Increased double-strand breaks in aged mouse male germ cells may result from changed expression of the genes essential for homologous recombination or nonhomologous end joining repair

Talibova G., Bilmez Y., ÖZTÜRK S.

Histochemistry and Cell Biology, vol.159, no.2, pp.127-147, 2023 (SCI-Expanded) identifier identifier

  • Publication Type: Article / Article
  • Volume: 159 Issue: 2
  • Publication Date: 2023
  • Doi Number: 10.1007/s00418-022-02157-2
  • Journal Name: Histochemistry and Cell Biology
  • Journal Indexes: Science Citation Index Expanded (SCI-EXPANDED), Scopus, Academic Search Premier, BIOSIS, CAB Abstracts, Chemical Abstracts Core, CINAHL, EMBASE, MEDLINE, Veterinary Science Database
  • Page Numbers: pp.127-147
  • Keywords: cNHEJ repair, DNA double-strand break (DSB), Fertility loss, HR repair, Male germ cells, Testicular aging
  • Akdeniz University Affiliated: Yes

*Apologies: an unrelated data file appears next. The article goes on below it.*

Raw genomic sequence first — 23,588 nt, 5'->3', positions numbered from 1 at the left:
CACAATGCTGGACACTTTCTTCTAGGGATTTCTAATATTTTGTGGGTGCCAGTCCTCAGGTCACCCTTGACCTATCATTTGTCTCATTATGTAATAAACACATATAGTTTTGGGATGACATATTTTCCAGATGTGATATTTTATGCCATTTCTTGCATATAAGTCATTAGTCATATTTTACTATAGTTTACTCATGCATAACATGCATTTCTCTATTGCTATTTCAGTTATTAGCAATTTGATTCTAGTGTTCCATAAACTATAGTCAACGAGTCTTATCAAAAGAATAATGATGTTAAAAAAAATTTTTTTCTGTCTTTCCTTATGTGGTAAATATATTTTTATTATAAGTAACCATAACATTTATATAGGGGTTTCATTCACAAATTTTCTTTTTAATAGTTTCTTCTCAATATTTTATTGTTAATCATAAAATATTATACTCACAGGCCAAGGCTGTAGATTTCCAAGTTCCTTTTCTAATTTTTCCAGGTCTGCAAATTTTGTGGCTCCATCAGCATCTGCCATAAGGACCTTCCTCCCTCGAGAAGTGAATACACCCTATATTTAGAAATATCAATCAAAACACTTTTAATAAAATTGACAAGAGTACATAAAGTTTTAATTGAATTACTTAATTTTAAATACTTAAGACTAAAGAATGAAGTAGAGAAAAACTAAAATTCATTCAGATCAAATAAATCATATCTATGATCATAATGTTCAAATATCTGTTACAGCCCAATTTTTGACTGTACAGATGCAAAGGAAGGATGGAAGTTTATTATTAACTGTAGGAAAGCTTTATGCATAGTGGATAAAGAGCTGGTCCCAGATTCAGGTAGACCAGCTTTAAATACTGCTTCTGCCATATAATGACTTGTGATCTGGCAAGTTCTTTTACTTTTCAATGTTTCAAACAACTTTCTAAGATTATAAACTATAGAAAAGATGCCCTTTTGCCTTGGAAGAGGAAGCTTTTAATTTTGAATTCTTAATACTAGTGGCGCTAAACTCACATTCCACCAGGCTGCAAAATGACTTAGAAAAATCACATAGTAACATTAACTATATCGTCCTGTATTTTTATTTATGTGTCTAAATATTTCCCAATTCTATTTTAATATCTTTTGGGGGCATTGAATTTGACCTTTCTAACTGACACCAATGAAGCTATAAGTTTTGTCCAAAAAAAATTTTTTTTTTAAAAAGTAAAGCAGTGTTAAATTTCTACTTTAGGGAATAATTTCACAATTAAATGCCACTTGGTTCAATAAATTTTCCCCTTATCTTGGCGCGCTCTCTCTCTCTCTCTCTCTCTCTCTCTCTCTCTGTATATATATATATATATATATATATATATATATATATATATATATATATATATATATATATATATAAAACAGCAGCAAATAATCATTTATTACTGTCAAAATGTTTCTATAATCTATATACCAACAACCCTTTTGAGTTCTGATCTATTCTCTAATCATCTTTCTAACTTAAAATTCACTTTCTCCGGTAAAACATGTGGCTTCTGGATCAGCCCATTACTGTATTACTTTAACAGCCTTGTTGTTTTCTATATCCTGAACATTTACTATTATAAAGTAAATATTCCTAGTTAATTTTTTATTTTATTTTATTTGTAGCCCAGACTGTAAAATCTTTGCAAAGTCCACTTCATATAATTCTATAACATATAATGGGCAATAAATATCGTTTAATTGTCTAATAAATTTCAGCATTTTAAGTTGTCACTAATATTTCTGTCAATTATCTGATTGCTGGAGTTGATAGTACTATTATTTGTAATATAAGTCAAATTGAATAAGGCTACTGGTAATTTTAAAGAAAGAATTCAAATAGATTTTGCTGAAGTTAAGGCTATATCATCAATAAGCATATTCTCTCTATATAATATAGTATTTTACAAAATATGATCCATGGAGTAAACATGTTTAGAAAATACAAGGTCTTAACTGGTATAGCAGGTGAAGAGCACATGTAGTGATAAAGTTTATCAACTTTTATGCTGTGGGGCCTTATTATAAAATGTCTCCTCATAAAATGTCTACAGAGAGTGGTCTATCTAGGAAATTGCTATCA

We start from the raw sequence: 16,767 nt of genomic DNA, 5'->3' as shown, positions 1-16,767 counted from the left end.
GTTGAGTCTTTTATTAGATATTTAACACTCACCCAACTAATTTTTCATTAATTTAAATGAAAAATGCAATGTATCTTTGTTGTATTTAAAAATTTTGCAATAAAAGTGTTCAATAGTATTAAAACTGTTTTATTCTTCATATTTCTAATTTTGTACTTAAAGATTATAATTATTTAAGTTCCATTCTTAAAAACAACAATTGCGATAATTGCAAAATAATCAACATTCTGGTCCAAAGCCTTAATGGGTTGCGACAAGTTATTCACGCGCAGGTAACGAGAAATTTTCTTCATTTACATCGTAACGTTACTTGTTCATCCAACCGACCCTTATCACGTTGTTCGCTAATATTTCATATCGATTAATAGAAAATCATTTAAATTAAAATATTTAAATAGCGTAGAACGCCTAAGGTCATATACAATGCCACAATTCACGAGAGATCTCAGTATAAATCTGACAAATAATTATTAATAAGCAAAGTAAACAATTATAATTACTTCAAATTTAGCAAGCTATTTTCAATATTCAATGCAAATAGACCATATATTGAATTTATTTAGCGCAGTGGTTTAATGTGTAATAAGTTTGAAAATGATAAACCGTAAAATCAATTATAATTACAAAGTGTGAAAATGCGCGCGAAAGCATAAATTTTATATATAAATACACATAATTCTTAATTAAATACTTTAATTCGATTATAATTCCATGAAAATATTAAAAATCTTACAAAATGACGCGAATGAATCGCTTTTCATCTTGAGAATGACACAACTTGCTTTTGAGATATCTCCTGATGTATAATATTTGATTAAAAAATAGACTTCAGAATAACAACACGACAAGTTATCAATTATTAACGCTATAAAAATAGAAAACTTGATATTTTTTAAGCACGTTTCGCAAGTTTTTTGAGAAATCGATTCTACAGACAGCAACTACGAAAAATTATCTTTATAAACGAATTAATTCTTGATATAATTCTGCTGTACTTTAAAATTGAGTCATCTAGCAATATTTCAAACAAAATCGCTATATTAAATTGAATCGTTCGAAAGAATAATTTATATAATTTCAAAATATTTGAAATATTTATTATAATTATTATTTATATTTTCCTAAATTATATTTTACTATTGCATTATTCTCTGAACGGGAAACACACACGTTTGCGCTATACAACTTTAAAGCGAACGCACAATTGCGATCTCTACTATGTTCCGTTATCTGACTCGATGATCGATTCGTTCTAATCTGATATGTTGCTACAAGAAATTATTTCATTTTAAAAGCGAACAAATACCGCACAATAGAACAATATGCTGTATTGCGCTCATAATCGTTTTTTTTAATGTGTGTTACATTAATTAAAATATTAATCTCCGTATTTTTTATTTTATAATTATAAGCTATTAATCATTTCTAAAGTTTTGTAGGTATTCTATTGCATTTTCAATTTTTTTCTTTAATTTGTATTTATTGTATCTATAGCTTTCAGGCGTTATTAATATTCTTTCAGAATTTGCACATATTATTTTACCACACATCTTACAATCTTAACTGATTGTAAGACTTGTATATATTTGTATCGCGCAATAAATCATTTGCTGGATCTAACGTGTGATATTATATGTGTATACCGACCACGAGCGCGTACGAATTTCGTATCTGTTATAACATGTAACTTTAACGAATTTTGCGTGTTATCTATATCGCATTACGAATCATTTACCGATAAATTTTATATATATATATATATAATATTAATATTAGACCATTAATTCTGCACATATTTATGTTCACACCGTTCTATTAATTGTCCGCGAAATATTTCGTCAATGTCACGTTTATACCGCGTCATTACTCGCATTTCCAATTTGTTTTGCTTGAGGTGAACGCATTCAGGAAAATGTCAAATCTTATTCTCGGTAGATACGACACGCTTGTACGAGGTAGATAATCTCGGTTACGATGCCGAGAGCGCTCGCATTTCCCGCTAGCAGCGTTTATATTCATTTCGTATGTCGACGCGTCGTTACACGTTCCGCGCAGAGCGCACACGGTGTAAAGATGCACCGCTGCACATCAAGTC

© 2022, The Author(s), under exclusive licence to Springer-Verlag GmbH Germany, part of Springer Nature.DNA double-strand breaks (DSBs) are commonly appearing deleterious DNA damages, which progressively increase in male germ cells during biological aging. There are two main pathways for repairing DSBs: homologous recombination (HR) and classical nonhomologous end joining (cNHEJ). Knockout and functional studies revealed that, while RAD51 and RPA70 proteins are indispensable for HR-based repair, KU80 and XRCC4 are the key proteins in cNHEJ repair. As is known, γH2AX contributes to these pathways through recruiting repair-related proteins to damaged site. The underlying reasons of increased DSBs in male germ cells during aging are not fully addressed yet. In this study, we aimed to analyze the spatiotemporal expression of the Rad51, Rpa70, Ku80, and Xrcc4 genes in the postnatal mouse testes, classified into young, prepubertal, pubertal, postpubertal, and aged groups according to their reproductive features and histological structures. We found that expression of these genes significantly decreased in the aged group compared with the other groups (P < 0.05). γH2AX staining showed that DSB levels in the germ cells from spermatogonia to elongated spermatids as well as in the Sertoli cells remarkably increased in the aged group (P < 0.05). The RAD51, RPA70, KU80, and XRCC4 protein levels exhibited predominant changes in the germ and Sertoli cells among groups (P < 0.05). These findings suggest that altered expression of the Rad51, Rpa70, Ku80, and Xrcc4 genes in the germ and Sertoli cells may be associated with increasing DSBs during biological aging, which might result in fertility loss.